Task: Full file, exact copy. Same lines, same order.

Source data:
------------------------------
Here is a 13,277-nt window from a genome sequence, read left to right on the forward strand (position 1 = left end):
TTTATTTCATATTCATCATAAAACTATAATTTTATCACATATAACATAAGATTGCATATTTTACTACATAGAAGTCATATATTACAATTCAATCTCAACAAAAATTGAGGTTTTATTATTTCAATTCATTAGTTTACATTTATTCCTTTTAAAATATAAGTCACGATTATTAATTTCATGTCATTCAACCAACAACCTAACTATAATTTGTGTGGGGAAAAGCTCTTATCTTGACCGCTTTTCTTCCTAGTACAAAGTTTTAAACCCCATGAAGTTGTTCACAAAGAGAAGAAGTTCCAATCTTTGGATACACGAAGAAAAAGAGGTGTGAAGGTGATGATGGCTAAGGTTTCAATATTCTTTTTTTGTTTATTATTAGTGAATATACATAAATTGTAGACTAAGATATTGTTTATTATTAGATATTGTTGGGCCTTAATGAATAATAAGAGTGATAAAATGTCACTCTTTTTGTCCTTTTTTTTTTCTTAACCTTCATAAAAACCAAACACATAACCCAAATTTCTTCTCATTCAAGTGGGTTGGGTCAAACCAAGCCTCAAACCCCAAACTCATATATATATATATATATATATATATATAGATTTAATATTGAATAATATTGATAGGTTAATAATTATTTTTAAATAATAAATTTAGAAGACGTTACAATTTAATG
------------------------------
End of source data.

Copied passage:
Here is a 13,277-nt window from a genome sequence, read left to right on the forward strand (position 1 = left end):
TTTATTTCATATTCATCATAAAACTATAATTTTATCACATATAACATAAGATTGCATATTTTACTACATAGAAGTCATATATTACAATTCAATCTCAACAAAAATTGAGGTTTTATTATTTCAATTCATTAGTTTACATTTATTCCTTTTAAAATATAAGTCACGATTATTAATTTCATGTCATTCAACCAACAACCTAACTATAATTTGTGTGGGGAAAAGCTCTTATCTTGACCGCTTTTCTTCCTAGTACAAAGTTTTAAACCCCATGAAGTTGTTCACAAAGAGAAGAAGTTCCAATCTTTGGATACACGAAGAAAAAGAGGTGTGAAGGTGATGATGGCTAAGGTTTCAATATTCTTTTTTTGTTTATTATTAGTGAATATACATAAATTGTAGACTAAGATATTGTTTATTATTAGATATTGTTGGGCCTTAATGAATAATAAGAGTGATAAAATGTCACTCTTTTTGTCCTTTTTTTTTTCTTAACCTTCATAAAAACCAAACACATAACCCAAATTTCTTCTCATTCAAGTGGGTTGGGTCAAACCAAGCCTCAAACCCCAAACTCATATATATATATATATATATATATATATAGATTTAATATTGAATAATATTGATAGGTTAATAATTATTTTTAAATAATAAATTTAGAAGACGTTACAATTTAATG